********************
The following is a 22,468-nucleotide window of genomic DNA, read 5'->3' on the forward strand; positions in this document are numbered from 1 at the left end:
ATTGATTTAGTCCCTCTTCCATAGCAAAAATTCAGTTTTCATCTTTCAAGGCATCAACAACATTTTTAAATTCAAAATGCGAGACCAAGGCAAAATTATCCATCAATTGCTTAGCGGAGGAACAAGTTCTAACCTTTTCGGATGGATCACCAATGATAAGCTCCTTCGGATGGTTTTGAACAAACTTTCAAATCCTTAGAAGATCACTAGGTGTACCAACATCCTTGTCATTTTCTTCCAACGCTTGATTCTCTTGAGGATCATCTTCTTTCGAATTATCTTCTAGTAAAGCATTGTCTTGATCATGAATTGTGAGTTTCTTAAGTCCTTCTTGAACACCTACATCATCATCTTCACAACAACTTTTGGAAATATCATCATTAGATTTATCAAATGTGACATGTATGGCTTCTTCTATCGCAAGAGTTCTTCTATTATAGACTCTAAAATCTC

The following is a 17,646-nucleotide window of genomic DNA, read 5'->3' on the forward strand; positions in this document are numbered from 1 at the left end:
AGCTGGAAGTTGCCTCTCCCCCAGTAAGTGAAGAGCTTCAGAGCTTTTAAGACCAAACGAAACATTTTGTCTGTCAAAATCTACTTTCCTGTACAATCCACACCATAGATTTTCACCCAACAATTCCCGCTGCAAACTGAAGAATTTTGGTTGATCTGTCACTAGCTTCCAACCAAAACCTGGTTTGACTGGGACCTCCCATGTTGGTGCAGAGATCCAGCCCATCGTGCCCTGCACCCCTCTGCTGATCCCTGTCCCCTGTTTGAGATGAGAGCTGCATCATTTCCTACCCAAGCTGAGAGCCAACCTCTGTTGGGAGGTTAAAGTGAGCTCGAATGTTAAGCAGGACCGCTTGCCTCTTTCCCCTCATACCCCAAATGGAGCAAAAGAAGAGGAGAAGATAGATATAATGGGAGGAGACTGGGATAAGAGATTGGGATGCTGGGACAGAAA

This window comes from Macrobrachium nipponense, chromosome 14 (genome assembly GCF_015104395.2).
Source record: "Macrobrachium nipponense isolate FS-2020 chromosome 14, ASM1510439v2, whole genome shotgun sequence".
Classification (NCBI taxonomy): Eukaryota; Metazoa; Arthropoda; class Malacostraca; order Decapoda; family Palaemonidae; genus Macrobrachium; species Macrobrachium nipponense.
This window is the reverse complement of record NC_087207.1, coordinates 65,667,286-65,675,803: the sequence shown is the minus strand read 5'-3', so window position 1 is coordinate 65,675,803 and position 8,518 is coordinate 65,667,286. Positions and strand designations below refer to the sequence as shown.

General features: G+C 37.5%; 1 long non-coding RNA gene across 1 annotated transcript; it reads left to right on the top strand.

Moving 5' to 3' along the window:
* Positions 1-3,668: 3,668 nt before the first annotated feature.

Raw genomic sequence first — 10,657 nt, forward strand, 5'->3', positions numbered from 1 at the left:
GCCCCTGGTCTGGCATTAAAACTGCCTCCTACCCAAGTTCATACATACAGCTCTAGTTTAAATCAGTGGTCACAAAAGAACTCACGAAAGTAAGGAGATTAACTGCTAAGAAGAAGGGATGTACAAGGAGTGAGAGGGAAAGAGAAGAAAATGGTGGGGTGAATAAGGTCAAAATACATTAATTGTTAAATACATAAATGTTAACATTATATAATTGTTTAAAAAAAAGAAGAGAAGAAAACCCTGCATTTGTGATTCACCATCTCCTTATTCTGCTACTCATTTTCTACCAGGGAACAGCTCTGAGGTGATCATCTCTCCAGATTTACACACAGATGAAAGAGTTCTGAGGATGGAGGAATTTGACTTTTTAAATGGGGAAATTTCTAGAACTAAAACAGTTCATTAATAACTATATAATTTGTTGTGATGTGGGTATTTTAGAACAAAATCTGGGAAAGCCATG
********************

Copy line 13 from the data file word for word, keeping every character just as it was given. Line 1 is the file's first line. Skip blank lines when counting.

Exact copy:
GCCCCTGGTCTGGCATTAAAACTGCCTCCTACCCAAGTTCATACATACAGCTCTAGTTTAAATCAGTGGTCACAAAAGAACTCACGAAAGTAAGGAGATTAACTGCTAAGAAGAAGGGATGTACAAGGAGTGAGAGGGAAAGAGAAGAAAATGGTGGGGTGAATAAGGTCAAAATACATTAATTGTTAAATACATAAATGTTAACATTATATAATTGTTTAAAAAAAAGAAGAGAAGAAAACCCTGCATTTGTGATTCACCATCTCCTTATTCTGCTACTCATTTTCTACCAGGGAACAGCTCTGAGGTGATCATCTCTCCAGATTTACACACAGATGAAAGAGTTCTGAGGATGGAGGAATTTGACTTTTTAAATGGGGAAATTTCTAGAACTAAAACAGTTCATTAATAACTATATAATTTGTTGTGATGTGGGTATTTTAGAACAAAATCTGGGAAAGCCATG